How to Find Better Breakouts
If you’re looking at only one price chart, you’re ignoring important catalysts that could lead to bigger and more consistent breakout plays.
Today, I’m going to show how you can select better breakouts by using charts from multiple time frames. Weekly, daily and even hourly charts all offer very different looks. But if you learn how to spot consistencies across separate time frames, you will have the potential to exploit better breakout stocks.
Before I get into the details, I want to briefly discuss the performance of breakouts and how they have been affected by current market conditions. This is something I’ve been talking about a lot recently — mainly because we’ve seen little follow-through in this market. After what appears to be a routine breakout, we’re seeing little to no continuation. Or worse yet, a stock quickly breaks out, but instead of holding onto its gains, the whipsawing stock abruptly reverses.
Traders will sometimes call this a “hit and run” market, with so many skittish traders bailing out of a stock at the first hint of selling pressure — sending shares back below the newly broken resistance zone.
Obviously, whipsaws and other failed breakouts can be extremely frustrating for traders. That’s why I want to talk about multiple time frames today. The market is bouncing off support this week, giving you the perfect opportunity to look for new trades on the long side.
That’s where charts showing different time frames come in…
Take a look at this recent breakout:
Here we have a daily chart of AmerisourceBergen Corp. (NYSE:ABC). The stock has just broken out of a sloppy inverse head and shoulders pattern with resistance right on $40. So far, ABC is showing a clean breakout, with a slight retracement today.
But what about a much longer time frame? Take a look at this same stock’s weekly chart:
Now we’re beginning to get a better idea where different resistance levels might come into play. As you can see, even after its breakout on the daily price chart, ABC is still a couple of dollars from posting new 52-week highs. Another key resistance area might affect trading near $42. That’s not necessarily a bad thing. However, shares might need more time to consolidate below $42 before making new multiyear highs. If that consolidation area needs space below the shorter-term $40 breakout, it could be a while before your trade sees meaningful follow-through to higher prices…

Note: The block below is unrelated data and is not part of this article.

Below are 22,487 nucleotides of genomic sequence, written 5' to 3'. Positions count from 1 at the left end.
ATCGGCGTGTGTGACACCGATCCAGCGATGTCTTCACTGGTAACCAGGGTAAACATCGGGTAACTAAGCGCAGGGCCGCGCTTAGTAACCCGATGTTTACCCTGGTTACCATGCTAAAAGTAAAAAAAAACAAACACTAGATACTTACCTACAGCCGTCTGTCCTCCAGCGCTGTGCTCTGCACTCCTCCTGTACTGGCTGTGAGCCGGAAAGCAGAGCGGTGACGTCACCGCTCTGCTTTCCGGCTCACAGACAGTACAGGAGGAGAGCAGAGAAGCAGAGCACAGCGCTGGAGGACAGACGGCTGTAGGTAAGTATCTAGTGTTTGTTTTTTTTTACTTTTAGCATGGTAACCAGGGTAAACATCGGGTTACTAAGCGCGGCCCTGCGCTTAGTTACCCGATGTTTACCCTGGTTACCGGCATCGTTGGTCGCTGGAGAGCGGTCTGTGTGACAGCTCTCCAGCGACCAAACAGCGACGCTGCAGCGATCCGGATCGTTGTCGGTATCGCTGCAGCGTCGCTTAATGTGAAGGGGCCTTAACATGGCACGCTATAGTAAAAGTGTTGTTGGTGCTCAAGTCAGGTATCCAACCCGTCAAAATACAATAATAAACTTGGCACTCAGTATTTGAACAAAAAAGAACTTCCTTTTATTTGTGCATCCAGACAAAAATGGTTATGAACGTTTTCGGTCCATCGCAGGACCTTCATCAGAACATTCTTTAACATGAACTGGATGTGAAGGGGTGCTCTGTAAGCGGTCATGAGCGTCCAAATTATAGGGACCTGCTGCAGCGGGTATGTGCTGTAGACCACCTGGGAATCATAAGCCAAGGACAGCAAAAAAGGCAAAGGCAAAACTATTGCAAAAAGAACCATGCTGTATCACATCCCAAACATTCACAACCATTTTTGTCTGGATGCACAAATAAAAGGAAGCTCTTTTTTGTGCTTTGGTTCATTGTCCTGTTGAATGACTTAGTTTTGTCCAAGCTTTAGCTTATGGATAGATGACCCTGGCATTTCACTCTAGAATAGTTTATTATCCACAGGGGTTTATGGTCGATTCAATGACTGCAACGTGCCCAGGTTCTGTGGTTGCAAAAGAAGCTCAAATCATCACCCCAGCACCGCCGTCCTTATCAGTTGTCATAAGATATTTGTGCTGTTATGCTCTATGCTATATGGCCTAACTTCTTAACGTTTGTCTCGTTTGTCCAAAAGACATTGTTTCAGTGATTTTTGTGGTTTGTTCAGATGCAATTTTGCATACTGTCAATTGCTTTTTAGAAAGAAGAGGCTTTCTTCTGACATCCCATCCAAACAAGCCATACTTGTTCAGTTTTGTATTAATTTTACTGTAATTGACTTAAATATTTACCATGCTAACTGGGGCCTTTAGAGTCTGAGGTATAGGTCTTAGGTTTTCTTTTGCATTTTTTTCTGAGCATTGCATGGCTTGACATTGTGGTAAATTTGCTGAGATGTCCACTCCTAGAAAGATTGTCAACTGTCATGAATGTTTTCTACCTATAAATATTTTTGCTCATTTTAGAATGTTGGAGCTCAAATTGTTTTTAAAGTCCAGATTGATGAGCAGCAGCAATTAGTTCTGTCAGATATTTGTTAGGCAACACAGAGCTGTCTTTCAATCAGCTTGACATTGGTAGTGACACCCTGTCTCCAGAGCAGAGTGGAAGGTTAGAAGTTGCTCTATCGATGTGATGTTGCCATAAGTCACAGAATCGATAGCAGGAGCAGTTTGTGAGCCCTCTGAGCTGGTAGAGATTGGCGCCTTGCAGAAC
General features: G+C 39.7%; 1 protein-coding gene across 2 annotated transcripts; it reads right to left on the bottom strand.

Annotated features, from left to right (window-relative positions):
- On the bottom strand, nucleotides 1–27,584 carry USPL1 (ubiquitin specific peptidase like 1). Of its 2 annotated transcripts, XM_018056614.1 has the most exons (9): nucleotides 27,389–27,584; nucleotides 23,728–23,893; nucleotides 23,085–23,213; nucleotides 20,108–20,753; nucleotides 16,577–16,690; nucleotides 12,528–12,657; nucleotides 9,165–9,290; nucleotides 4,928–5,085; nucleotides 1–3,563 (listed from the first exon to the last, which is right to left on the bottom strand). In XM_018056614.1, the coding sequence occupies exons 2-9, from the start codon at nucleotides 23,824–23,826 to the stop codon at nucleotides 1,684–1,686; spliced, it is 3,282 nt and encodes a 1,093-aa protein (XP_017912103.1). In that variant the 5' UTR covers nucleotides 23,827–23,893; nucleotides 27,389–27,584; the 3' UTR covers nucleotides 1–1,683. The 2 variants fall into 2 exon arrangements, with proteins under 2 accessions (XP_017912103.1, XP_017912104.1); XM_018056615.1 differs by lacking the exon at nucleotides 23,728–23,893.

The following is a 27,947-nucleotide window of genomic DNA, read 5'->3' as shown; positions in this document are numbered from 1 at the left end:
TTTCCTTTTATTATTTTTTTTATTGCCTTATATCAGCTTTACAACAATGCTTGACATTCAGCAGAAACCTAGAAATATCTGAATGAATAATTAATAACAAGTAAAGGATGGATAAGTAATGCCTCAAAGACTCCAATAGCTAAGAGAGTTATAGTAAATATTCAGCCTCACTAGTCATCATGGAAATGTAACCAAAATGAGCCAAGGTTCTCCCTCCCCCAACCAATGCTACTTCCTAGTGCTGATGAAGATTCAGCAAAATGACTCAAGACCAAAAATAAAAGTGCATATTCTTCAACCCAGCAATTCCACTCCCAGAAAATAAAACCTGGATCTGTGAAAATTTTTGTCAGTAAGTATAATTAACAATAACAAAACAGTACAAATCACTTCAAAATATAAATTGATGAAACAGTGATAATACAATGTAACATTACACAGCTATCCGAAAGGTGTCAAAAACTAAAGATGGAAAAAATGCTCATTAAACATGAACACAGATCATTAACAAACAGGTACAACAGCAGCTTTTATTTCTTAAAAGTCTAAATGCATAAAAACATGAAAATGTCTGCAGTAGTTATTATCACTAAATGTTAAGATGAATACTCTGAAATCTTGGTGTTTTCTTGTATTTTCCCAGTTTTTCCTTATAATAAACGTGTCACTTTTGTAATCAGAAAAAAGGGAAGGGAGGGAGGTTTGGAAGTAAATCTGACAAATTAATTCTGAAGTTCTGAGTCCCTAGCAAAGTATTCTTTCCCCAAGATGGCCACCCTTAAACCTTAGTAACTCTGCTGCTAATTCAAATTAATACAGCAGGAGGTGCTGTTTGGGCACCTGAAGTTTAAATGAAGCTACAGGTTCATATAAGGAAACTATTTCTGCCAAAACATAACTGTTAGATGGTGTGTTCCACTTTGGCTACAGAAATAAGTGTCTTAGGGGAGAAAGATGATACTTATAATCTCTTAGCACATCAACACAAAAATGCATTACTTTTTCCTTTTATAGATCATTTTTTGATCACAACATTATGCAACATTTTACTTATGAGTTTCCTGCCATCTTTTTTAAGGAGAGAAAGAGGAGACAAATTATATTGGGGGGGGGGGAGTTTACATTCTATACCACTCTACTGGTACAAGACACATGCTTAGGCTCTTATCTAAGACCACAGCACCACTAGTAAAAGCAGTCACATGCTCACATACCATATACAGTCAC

Here are a few tips to remember on your search for better breakouts using different time frames:
When you’re looking for stocks to trade, breakouts on two or more different time frames are ideal. If a stock is breaking out on a weekly and a daily chart, you should put it at the top of your list. Of course, normal trading rules still apply. There are no guarantees — no matter how strong a setup might initially appear.
Next, you should always pick time frames that will help your personal trading goals. Unless you are a day trader looking to hold a trade for a couple of hours or less, there’s really no reason to mess around with one-minute charts. Likewise, a 10-year view of a stock will probably not be very helpful to a short-term swing trader.
Finally, don’t be afraid to experiment with unusual settings on your charts. Every once and a while, it’s good to take a peek at a monthly chart — or even a two-hour chart. These can give you different perspectives that many other traders simply ignore. Maybe you’ll see an interesting setup that everyone else misses…
Remember, always make a plan before you trade. If you take an extra couple of minutes to study a couple of different time frames, you might see something you missed the first time around.
Greg Guenthner, CMT
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